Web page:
The New York Times film critic sees "The Revenant" as typical Oscar bait.
Known for his witty New York Times film reviews, A.O. Scott expands on the art of critique in his latest book, Better Living
Journalists Remember New York Times Columnist David Carr As 'Brilliant,' 'Champion,' 'Guardian Angel'
Washington Post media reporter Erik Wemple, a former senior editor at WCP and friend of Carr's, also looked back fondly on
Becoming more self-aware in the process of aging is the hard earned prize of our adult lives. It's what gives and will give us the authority to speak with conviction to younger generations. It doesn't make us children.
Scott isn't the only film critic who's panned Sandler's new film, which also stars Drew Barrymore. In a review featured in
Since Lee's post was published on Monday, Scott took to Twitter to respond: On Sunday, Scott published what Lee took to be
Jared Leto played Rayon like a man, further confusing the public who both conflate gay with trans in general, and drag performance with the lived reality of the typical trans life.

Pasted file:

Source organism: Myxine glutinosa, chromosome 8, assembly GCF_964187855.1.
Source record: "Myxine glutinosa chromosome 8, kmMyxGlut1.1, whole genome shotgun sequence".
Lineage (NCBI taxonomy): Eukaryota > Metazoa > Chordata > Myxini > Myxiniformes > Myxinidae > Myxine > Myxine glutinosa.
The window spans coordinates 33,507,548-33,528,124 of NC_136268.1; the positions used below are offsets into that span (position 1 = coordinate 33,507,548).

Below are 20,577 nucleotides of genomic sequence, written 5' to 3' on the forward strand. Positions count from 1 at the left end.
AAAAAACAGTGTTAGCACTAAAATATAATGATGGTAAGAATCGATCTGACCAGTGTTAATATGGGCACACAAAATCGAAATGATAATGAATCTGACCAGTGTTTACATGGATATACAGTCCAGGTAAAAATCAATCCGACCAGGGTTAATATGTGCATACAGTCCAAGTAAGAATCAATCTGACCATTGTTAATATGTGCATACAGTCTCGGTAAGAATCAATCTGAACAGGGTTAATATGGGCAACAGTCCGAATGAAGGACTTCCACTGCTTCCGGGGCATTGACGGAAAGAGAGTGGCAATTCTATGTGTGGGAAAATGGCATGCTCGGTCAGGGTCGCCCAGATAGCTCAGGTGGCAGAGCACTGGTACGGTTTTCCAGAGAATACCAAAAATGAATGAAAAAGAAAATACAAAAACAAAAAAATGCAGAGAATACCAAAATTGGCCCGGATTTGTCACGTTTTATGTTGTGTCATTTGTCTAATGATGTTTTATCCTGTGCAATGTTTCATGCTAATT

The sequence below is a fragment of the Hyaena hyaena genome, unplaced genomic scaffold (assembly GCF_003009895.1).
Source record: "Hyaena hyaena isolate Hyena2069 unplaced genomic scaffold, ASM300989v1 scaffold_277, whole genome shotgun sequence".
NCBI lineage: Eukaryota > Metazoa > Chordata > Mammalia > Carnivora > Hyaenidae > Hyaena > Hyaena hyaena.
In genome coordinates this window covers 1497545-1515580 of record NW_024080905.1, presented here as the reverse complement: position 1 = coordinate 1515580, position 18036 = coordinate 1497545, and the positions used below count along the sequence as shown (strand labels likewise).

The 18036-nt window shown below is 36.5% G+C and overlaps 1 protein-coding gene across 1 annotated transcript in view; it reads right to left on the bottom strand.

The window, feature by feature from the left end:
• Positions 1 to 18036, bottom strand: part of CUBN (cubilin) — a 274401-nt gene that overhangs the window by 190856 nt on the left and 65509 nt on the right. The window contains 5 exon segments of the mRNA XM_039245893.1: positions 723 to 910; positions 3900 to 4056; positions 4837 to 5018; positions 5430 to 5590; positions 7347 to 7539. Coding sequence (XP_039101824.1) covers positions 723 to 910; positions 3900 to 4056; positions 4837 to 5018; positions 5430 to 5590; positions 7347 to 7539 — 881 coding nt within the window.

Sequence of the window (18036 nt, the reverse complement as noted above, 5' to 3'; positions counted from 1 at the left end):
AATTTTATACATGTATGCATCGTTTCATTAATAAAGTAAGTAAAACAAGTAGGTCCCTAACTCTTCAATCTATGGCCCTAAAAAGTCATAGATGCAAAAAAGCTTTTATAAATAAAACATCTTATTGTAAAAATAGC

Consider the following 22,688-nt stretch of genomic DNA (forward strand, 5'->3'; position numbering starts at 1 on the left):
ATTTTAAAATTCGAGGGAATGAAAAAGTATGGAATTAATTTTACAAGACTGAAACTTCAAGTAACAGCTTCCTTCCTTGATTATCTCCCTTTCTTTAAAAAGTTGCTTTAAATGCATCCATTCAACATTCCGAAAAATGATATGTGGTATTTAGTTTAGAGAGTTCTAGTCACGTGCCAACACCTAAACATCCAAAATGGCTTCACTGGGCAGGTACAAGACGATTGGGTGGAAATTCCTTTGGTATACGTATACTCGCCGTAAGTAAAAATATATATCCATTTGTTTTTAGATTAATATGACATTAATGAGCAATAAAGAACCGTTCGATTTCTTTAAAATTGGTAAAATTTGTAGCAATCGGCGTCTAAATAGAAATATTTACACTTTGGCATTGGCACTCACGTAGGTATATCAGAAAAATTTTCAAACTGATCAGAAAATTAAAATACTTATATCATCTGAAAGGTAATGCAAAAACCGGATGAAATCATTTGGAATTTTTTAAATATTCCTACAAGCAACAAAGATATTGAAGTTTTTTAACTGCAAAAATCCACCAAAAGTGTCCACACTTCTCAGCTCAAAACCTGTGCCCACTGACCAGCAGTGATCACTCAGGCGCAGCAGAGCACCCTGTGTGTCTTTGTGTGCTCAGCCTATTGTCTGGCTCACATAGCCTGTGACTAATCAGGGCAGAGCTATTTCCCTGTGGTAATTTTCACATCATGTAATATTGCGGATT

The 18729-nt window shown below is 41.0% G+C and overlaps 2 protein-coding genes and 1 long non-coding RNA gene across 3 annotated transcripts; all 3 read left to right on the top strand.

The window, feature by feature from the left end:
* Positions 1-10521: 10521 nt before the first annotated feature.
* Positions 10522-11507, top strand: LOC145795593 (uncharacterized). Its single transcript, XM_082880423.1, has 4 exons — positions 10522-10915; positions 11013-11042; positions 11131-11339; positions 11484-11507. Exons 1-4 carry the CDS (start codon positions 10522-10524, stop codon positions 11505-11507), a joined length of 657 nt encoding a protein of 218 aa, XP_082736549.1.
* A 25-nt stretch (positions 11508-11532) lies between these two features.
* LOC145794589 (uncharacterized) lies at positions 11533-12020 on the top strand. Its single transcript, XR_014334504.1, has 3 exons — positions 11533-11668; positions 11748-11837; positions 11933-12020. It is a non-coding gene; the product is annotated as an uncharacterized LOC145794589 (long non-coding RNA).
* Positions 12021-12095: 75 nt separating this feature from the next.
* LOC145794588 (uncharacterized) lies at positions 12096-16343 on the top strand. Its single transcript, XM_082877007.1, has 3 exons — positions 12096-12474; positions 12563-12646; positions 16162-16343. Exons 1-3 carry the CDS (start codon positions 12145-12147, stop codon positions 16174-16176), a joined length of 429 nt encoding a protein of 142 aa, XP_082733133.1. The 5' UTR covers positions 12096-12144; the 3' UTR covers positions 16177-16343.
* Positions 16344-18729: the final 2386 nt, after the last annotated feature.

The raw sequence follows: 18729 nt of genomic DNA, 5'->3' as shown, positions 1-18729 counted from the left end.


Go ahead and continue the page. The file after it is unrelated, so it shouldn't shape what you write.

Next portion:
The 1990 film "Miller's Crossing" is now considered a classic by many. At the time of its debut at the New York Film Festival
Tarantino has replaced "Happiness" with "Vengeance." The idea that vengeance is as all-American as the Declaration of Independence is one of the defining ideas of the Hollywood Creed, as depicted in the earliest days of films such as, well, Birth of a Nation.
The behavior of a woman who appears on the public stage can be counted on to provoke a contentious referendum on the state of women in general. Is this good for women?
PHOTOS: "The Avengers" and 29 Other Summer Movies Whether Jackson is unhappy with the moderately negative review Scott gave
Just when you start believing there's no hope for anything daring and original coming out of Movieland, something gets released that surprises you. The Artist is one such movie -- and what's new about it is that it's old.
I continue to be nostalgic for comedy that doesn't require constant profanity or a surfeit of fart gags to succeed, that relies instead on subtle, clever scripts and witty dialogue; movies that in the end give their audiences some credit for brains and taste.